“Lady Meredith made landfall…on the north-western coast of Sothoryos.”

    Actually, we don’t know where in Sothoryos’ Coast Lady Meredith did land. The route you proposed suggests that the ship would have turned to port (larboard) when it passed south of the Summer Isles (as if Hightower had realized they were far to the south and had readjusted the course northeast). However, the book rightly says that it was precisely Hightower having misjudged how far they were to the South that led them to Sothoryos. So it made me think that the coast they reached were also “father” south from the southernmost of the Summer Islands. On the other hand, in “The World of Ice and Fire”, Yandel suggests that Summer Islanders have mapped the southern coast of western Sothoryos, and might even had three cities there in the past. So it’s not farfetched to assume that a passing swan ships could have been spotted in such southern jungle beaches and have rescued Lady Meredith. “They know that hell better than they let on”, Hightower supposedly remarked.

    “The Hightowers and Targaryens both considered further adventures and dismissed them; reaching the islands was possible but it would be too easy to founder in storms or suffer the fate of the Autumn Moon and its crew.”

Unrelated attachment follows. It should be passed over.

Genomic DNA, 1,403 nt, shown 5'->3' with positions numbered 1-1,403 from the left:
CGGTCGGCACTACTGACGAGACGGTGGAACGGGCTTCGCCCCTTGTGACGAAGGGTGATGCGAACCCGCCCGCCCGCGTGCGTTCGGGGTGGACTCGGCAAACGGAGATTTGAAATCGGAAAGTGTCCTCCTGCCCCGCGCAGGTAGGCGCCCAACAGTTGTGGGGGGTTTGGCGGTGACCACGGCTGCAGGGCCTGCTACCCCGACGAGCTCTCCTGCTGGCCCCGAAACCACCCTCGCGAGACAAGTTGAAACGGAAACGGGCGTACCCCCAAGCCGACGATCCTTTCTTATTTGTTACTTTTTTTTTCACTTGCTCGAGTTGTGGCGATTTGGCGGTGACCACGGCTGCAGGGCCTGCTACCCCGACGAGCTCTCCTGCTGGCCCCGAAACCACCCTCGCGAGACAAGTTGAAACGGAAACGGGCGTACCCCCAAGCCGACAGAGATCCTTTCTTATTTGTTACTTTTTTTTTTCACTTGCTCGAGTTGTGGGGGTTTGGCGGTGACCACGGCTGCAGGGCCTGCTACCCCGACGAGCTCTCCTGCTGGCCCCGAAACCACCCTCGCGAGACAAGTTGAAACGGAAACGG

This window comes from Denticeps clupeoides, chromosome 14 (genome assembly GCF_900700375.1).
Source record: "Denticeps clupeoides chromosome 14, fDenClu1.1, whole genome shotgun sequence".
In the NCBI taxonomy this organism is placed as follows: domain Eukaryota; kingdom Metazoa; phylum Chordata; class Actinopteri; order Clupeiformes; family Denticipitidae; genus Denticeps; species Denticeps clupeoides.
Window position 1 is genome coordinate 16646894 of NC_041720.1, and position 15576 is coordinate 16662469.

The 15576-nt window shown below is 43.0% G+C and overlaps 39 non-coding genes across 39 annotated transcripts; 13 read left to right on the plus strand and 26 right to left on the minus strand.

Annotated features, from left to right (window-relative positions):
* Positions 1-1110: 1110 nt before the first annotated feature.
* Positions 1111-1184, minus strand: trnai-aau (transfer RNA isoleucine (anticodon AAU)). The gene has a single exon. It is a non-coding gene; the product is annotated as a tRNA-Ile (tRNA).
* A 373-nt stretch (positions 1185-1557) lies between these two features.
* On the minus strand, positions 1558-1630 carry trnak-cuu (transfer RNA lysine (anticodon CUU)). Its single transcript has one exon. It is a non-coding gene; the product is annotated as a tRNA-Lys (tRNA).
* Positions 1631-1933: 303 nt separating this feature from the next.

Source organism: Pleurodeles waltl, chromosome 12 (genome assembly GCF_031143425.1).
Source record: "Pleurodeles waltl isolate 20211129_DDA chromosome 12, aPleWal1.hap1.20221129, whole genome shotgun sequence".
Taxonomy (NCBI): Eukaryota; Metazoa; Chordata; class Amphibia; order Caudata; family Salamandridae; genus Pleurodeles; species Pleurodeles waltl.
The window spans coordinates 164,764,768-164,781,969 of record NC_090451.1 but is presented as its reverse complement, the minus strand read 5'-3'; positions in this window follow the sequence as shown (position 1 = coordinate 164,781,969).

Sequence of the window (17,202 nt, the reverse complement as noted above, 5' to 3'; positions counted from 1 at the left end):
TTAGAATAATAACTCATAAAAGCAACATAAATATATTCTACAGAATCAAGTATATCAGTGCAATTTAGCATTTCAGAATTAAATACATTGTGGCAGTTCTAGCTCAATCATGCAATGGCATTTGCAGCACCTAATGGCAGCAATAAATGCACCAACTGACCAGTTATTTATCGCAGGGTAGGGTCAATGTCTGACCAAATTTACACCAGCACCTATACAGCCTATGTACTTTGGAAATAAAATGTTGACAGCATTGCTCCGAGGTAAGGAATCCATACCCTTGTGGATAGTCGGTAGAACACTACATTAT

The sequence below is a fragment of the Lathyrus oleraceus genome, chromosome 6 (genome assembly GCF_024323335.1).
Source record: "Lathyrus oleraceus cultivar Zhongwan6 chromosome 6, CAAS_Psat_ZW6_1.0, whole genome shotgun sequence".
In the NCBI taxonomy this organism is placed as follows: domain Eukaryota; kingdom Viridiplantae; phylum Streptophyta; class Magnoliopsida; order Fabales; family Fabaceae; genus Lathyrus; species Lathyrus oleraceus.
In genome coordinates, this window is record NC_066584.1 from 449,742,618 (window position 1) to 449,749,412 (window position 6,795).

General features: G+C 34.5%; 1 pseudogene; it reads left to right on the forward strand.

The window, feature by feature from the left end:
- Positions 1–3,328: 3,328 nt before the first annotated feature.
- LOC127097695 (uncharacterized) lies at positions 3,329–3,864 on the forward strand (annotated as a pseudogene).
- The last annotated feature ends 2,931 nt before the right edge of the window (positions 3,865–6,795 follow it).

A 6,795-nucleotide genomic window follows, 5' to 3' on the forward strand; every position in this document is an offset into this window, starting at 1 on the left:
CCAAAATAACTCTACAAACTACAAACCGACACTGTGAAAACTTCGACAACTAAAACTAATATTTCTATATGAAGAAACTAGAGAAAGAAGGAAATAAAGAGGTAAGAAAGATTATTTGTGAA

You guessing or is it really stated in the book? I wasn’t able to find anything regarding those considerations.

    Liked by 1 person

  4. Amy Leatherman said:

    Really interesting read.


  5. Guy Incognito said:

    Two points that the isles are, in fact, south of the latitude of the Summer Isles (that is, south of Jhala):

    1 – true, a standard carrack might only travel 80 miles a day … but the X factor we’re dealing with is that the big storms could have blown the farther south than normally possible

    2 – Eustace might have miscalculated the latitude, true….but it must have been Elissa Farman herself who made the calculation, one of the greatest mariners to ever live. Eustace was just repeating what Elissa told him.


Leave a Reply

Fill in your details below or click an icon to log in: Logo

You are commenting using your account. Log Out /  Change )

Google photo

You are commenting using your Google account. Log Out /  Change )

Twitter picture

You are commenting using your Twitter account. Log Out /  Change )

Facebook photo

You are commenting using your Facebook account. Log Out /  Change )

Connecting to %s